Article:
Isocyanates sensitise two workers
Two workers from an electroplating factory had symptoms that suggested occupational asthma. The diagnosis was confirmed by lung function tests in the workplace. But the cause was unknown. Then, a worker produced a safety data sheet describing a lacquer containing isocyanates. This lacquer was used to coat the silver-plated goods and then cured in an oven.
The HSE confirmed that isocyanates were being used, and the employer was exceeding the workplace exposure limits. Testing with cheap smoke tubes showed contaminated air from the ovens was reaching the workers. The employer subsequently installed fume extraction which dramatically reduced the levels of isocyanates in the working environment.
One of the workers took early retirement on medical grounds, with compensation for occupational asthma due to isocyanates. The second worker had to change employment and applied for compensation.
Company reduces fumes in Birmingham welders
Workers at a welding company in Birmingham were being exposed to potentially harmful welding fume it was found. Exposure to welding fumes is associated with a number of occupational diseases, including COPD, chronic bronchitis, ‘fume fever’ and on rare occasions asthma.
The HSE inspection found that there were no control measures in place to protect workers from welding fume.The employees were welding mild steel and galvanized materials and atleast one welder was being exposed for 7-8 hours a day.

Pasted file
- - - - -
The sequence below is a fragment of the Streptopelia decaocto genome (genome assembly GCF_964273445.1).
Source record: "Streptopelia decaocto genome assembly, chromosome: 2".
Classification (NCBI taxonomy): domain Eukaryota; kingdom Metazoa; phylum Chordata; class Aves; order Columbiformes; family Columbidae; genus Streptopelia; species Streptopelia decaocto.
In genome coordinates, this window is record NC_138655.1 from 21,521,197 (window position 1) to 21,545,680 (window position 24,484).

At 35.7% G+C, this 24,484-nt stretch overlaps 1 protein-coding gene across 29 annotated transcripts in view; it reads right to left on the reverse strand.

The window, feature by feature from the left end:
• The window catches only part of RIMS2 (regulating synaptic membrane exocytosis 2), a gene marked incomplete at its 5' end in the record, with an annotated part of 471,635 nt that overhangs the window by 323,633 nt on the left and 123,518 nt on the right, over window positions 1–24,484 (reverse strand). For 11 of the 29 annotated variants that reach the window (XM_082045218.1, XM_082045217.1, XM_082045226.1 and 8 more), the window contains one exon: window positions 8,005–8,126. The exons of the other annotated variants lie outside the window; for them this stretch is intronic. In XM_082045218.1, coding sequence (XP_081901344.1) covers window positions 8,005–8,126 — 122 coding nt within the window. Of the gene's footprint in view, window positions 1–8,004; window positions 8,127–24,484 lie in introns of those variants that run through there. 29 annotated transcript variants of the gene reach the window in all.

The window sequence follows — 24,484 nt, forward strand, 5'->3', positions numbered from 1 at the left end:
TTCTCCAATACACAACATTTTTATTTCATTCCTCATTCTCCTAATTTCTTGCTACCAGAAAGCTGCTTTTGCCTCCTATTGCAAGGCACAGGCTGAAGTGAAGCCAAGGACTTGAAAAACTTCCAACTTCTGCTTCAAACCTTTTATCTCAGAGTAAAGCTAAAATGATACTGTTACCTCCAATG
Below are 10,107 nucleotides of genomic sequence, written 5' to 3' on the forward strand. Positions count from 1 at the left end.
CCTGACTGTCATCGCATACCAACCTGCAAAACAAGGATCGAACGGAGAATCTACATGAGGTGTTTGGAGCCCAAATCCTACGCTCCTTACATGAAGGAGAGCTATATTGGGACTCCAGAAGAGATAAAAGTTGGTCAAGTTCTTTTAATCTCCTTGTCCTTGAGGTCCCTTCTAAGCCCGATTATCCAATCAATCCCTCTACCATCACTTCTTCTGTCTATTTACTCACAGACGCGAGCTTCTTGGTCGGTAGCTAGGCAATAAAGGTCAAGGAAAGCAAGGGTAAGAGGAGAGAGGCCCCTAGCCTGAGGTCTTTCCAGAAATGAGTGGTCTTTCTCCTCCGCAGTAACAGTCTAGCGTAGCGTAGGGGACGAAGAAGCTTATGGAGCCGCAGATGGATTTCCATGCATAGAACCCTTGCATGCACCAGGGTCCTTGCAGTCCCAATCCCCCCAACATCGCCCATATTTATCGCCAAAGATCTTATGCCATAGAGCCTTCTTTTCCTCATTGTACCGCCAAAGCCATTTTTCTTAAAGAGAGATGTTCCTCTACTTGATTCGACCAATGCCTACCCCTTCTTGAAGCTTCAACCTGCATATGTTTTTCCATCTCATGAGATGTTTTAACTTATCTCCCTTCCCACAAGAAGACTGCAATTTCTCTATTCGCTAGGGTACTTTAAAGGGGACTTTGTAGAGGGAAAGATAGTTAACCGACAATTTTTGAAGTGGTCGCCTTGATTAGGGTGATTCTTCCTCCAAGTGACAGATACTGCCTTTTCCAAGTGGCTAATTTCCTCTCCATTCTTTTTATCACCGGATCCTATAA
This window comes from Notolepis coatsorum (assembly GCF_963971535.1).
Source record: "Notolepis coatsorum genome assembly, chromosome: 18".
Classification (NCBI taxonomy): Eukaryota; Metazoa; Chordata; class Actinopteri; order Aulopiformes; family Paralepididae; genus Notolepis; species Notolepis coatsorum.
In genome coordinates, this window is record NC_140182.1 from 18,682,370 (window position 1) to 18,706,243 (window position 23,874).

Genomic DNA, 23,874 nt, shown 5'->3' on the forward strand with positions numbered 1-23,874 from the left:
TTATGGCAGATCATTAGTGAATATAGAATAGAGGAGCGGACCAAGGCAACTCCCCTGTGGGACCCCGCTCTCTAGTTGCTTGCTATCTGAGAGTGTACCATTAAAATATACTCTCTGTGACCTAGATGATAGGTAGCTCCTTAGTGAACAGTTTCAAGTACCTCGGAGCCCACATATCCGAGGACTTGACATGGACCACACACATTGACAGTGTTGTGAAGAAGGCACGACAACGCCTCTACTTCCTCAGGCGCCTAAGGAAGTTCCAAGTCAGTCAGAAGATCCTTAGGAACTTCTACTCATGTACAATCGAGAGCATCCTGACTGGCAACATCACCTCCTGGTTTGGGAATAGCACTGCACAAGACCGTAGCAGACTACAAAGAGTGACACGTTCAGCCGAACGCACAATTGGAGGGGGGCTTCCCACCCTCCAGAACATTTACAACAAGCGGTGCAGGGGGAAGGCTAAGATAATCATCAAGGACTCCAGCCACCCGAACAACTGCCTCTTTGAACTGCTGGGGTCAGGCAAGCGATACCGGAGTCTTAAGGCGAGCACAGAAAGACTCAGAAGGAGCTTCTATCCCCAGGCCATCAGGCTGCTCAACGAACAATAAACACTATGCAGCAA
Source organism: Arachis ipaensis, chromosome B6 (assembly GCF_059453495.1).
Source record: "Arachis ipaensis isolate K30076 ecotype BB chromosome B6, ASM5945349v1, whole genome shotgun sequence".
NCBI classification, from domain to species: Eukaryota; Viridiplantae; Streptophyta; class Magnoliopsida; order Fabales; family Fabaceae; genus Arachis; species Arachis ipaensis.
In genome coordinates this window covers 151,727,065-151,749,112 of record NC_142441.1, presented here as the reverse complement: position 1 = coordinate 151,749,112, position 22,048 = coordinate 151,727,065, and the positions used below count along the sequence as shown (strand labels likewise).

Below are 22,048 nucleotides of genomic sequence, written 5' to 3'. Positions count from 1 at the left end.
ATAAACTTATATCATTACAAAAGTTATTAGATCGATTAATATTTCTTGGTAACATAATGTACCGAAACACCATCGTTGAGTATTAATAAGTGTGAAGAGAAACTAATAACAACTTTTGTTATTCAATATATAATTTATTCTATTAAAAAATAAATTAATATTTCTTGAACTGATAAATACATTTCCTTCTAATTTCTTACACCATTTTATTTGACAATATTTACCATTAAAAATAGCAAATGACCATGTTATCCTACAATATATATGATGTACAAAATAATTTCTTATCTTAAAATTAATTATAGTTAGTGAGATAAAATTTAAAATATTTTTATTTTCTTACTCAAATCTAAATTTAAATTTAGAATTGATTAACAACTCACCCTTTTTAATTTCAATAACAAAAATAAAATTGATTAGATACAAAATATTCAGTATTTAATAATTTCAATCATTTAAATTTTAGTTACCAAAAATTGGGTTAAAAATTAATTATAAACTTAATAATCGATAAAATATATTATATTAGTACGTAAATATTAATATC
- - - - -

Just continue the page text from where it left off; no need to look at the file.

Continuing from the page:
The HSE asked the company to do a
COSHH assessment to identify ways to reduce exposure. However, when HSE returned it had not been done. The company was served with an improvement notice requiring them to reduce expose to the fumes. Failure to comply with an improvement notice can lead to prosecution and fines.
The company fitted
local exhaust ventilation to all their welding benches.
Through intervention, the HSE reduced the levels of welding fume the workers were exposed to, and potentially prevented them from suffering occupational ill health in the future.
Company fined after employees suffer dermatitis
Workers at a company premises in Bristol were exposed to hazardous chemicals over a four-year period leading to the onset of a disease called ‘allergic contact dermatitis.’ One employee suffered four years of his skin blistering, cracking, splitting and weeping because of this allergic dermatitis.
Two other employees also suffered the symptoms of allergic dermatitis, including fingers and hands becoming so badly swollen and blistered that one could not do up his shirt buttons without his fingers splitting open. All three employees had been working with photographic chemicals.
The company was fined a total of £100,000 and ordered to pay £30,000 costs. They were fined £30,000 for breaching The Health and Safety at Work Act 1974, and £10,000 for 6 separate breaches of the Control of Substances Hazardous to Health (COSHH) Regulations for not making adequate risk assessments, not preventing or controlling exposure of employees to chemicals, and for not providing any ‘health surveillance’ of employees at-risk. They were also fined £10,000 for not reporting a case of allergic contact dermatitis.